Wow! This a tricky question! It usually takes us several weeks of work to take the next step in this regard. What I can tell you is that everything starts with the numbers. If you do not feel comfortable dealing with numbers, metrics and so on, then this may not be your business. It may sound cold and not what a game should be, but in reality it’s really interesting, rewarding and worthwhile.
I always say that in this industry, the real adventure starts once the game is live. Once you can start collecting data you can also start figuring out things; you can formulate a hypothesis and run AB tests or iterations to prove that you were right.This process is about patience and trial and error.
What I usually do is to take a look at the main metrics, find out which of them should and can be improved, and then I discuss the situation with the Analysts and Game Designers. Then I start running in depth analysis and formulating some hypotheses and tests that may potentially generate the improvement I’m looking for.
Once this is decided, I get together with the game designers to try to make this fit with one of the main mechanisms of the game (core-loop mechanics) and come up with an idea for a feature, offer or whatever.
I think friction is unavoidable if you want to make money with your games. Being extremely aggressive doesn’t necessarily have to be a problem either. You just need to be mindful of potential consequences, which are going to be negative or positive. Collateral effects are part of the game and you have to live with them, the key is to balance things like friction and churn endless free content and engagement.
“In this industry, the real adventure starts when your game is live.” Pepe Cantos, CMO Social Point.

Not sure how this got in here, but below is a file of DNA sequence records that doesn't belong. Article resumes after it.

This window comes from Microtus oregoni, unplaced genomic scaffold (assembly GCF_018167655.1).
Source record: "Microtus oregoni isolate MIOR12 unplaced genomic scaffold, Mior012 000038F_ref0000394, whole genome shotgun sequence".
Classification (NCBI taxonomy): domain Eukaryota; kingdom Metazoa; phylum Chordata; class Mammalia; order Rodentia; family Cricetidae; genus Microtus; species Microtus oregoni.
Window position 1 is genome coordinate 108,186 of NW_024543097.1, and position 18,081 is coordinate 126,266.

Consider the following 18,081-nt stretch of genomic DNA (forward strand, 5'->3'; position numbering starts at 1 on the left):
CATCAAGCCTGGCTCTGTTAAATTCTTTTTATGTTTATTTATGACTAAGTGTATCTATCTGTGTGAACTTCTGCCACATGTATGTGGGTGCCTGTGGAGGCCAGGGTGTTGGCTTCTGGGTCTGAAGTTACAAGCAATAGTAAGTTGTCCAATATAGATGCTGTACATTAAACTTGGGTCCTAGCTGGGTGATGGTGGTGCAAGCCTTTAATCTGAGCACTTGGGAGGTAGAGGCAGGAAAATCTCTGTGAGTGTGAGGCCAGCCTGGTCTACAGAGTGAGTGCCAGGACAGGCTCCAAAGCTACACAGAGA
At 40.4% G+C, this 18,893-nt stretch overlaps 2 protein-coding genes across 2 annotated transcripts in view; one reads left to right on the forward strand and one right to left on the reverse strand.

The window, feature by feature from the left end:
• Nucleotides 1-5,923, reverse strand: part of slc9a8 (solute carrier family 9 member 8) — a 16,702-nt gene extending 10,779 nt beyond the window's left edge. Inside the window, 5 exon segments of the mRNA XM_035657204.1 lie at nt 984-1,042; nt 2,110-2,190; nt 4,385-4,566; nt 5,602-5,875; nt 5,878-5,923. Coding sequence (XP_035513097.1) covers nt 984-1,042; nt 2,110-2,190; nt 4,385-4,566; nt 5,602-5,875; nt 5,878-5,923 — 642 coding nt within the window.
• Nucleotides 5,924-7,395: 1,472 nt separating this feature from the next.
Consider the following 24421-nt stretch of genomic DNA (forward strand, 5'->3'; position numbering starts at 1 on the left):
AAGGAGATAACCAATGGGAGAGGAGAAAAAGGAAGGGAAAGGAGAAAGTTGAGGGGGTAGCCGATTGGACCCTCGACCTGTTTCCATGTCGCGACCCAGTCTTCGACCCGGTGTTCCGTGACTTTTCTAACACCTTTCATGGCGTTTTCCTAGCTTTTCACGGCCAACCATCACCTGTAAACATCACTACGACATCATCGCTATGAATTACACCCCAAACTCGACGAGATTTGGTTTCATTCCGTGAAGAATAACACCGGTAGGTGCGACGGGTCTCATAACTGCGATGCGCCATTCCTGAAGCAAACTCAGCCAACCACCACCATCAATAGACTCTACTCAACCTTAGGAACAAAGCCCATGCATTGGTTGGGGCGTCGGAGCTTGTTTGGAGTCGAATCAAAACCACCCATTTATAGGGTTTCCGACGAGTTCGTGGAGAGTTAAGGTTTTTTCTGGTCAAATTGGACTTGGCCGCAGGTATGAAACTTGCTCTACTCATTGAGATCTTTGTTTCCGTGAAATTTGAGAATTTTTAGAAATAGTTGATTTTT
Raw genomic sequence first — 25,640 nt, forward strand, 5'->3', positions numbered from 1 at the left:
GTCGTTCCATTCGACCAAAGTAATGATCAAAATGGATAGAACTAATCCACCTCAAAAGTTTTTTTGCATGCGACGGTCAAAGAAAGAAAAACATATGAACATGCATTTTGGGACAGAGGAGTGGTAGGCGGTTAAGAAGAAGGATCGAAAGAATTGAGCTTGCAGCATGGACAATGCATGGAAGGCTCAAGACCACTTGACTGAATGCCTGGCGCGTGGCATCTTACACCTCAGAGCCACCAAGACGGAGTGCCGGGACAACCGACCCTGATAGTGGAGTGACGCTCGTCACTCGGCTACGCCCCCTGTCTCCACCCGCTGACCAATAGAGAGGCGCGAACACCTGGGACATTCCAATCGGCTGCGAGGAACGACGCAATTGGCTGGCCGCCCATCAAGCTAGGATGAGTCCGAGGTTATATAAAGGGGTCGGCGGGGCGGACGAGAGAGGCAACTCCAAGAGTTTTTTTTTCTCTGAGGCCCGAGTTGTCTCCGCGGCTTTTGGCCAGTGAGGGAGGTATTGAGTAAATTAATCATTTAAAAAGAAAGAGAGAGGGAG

Any examples of great game mechanics that deliver enjoyable gameplay whilst optimizing conversion?
There are tons of different ways and things that can work really well depending on your game. So for example, if you ask what I should focus on most if I’m developing a RTS game (i.e. Kabam’s titles), I’d suggest you to pay special attention to the social interaction, to the world map, and to the balancing.
Whereas, if you ask what to do if you’re going for a skill based game, I’d say to you that a proper balancing of the progression plus a smart way of setting up the Gate-system may work.
What I can tell you for sure, is that there is no single way of succeeding in this industry. One of the most appealing things of working in the F2P industry is that you can build your own way.
Can going cross-platform enhance your monetization prospects?
By means of engagement. Cross platform players are usually more engaged than other players. Being cross platform means that you want more convenient gameplay – in the sense that it can be accessible on different platforms (iOS, Android, Facebook).
The more engaged your players are, the longer they play; which means that they are more often exposed to monetizing triggers
Can you talk us through the importance of analytics in monetizing your game?
Analytics is monetizing, as I’ve said before if you do not have data that can be transformed into digestible information, you will not be able to monetize your game. From the basic KPIs to more complex analysis you must count the numbers when defining the next step to take.
“The more engaged your players are, the longer they’ll play; and the longer they’ll be exposed to monetizing triggers.”
What about the growth of mobile – how do you see that influencing game monetization?
SuperData has recently announced that the CPI is higher than ever, which means that if you’re not able to make your games make money you’ll soon be out of the business.
With the raise of acquisition costs and with the current atomization of the industry, developers who really want to grow must make a big bet on solid designs that support strong monetization systems that either generate good conversion or a high ARPPU or both, without endangering engagement.